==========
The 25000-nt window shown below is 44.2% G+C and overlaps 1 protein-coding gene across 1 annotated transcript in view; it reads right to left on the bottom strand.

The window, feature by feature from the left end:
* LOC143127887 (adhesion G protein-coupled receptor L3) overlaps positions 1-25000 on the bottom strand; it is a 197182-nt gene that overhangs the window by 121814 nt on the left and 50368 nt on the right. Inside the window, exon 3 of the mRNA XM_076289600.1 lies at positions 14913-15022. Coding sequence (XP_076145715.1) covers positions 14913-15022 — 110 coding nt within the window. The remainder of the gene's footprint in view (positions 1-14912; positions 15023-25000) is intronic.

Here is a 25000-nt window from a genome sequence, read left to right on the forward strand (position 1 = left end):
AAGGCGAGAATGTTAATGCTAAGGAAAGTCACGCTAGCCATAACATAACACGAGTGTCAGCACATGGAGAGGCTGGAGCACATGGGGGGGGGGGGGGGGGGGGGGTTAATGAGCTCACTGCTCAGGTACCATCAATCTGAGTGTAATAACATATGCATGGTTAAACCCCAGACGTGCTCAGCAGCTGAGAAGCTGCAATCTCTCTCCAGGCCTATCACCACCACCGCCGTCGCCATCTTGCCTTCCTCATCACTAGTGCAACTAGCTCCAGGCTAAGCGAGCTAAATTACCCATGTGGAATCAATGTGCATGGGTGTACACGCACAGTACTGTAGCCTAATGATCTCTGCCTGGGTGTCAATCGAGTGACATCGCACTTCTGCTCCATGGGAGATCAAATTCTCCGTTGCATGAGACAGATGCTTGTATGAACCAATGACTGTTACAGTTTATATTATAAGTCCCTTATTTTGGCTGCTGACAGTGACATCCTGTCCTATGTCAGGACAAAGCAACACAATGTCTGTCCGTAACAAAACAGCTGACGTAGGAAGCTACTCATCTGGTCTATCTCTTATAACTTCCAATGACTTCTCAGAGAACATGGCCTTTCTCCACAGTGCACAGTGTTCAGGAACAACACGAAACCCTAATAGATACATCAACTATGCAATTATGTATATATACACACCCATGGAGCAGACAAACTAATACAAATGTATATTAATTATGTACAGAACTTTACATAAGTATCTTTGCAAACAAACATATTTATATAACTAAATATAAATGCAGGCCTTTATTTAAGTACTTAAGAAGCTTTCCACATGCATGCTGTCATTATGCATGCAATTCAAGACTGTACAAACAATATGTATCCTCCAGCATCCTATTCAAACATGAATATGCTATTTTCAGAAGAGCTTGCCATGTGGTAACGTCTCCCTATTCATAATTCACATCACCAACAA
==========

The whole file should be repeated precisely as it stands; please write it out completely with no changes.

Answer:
The 25000-nt window shown below is 44.2% G+C and overlaps 1 protein-coding gene across 1 annotated transcript in view; it reads right to left on the bottom strand.

The window, feature by feature from the left end:
* LOC143127887 (adhesion G protein-coupled receptor L3) overlaps positions 1-25000 on the bottom strand; it is a 197182-nt gene that overhangs the window by 121814 nt on the left and 50368 nt on the right. Inside the window, exon 3 of the mRNA XM_076289600.1 lies at positions 14913-15022. Coding sequence (XP_076145715.1) covers positions 14913-15022 — 110 coding nt within the window. The remainder of the gene's footprint in view (positions 1-14912; positions 15023-25000) is intronic.

Here is a 25000-nt window from a genome sequence, read left to right on the forward strand (position 1 = left end):
AAGGCGAGAATGTTAATGCTAAGGAAAGTCACGCTAGCCATAACATAACACGAGTGTCAGCACATGGAGAGGCTGGAGCACATGGGGGGGGGGGGGGGGGGGGGGTTAATGAGCTCACTGCTCAGGTACCATCAATCTGAGTGTAATAACATATGCATGGTTAAACCCCAGACGTGCTCAGCAGCTGAGAAGCTGCAATCTCTCTCCAGGCCTATCACCACCACCGCCGTCGCCATCTTGCCTTCCTCATCACTAGTGCAACTAGCTCCAGGCTAAGCGAGCTAAATTACCCATGTGGAATCAATGTGCATGGGTGTACACGCACAGTACTGTAGCCTAATGATCTCTGCCTGGGTGTCAATCGAGTGACATCGCACTTCTGCTCCATGGGAGATCAAATTCTCCGTTGCATGAGACAGATGCTTGTATGAACCAATGACTGTTACAGTTTATATTATAAGTCCCTTATTTTGGCTGCTGACAGTGACATCCTGTCCTATGTCAGGACAAAGCAACACAATGTCTGTCCGTAACAAAACAGCTGACGTAGGAAGCTACTCATCTGGTCTATCTCTTATAACTTCCAATGACTTCTCAGAGAACATGGCCTTTCTCCACAGTGCACAGTGTTCAGGAACAACACGAAACCCTAATAGATACATCAACTATGCAATTATGTATATATACACACCCATGGAGCAGACAAACTAATACAAATGTATATTAATTATGTACAGAACTTTACATAAGTATCTTTGCAAACAAACATATTTATATAACTAAATATAAATGCAGGCCTTTATTTAAGTACTTAAGAAGCTTTCCACATGCATGCTGTCATTATGCATGCAATTCAAGACTGTACAAACAATATGTATCCTCCAGCATCCTATTCAAACATGAATATGCTATTTTCAGAAGAGCTTGCCATGTGGTAACGTCTCCCTATTCATAATTCACATCACCAACAA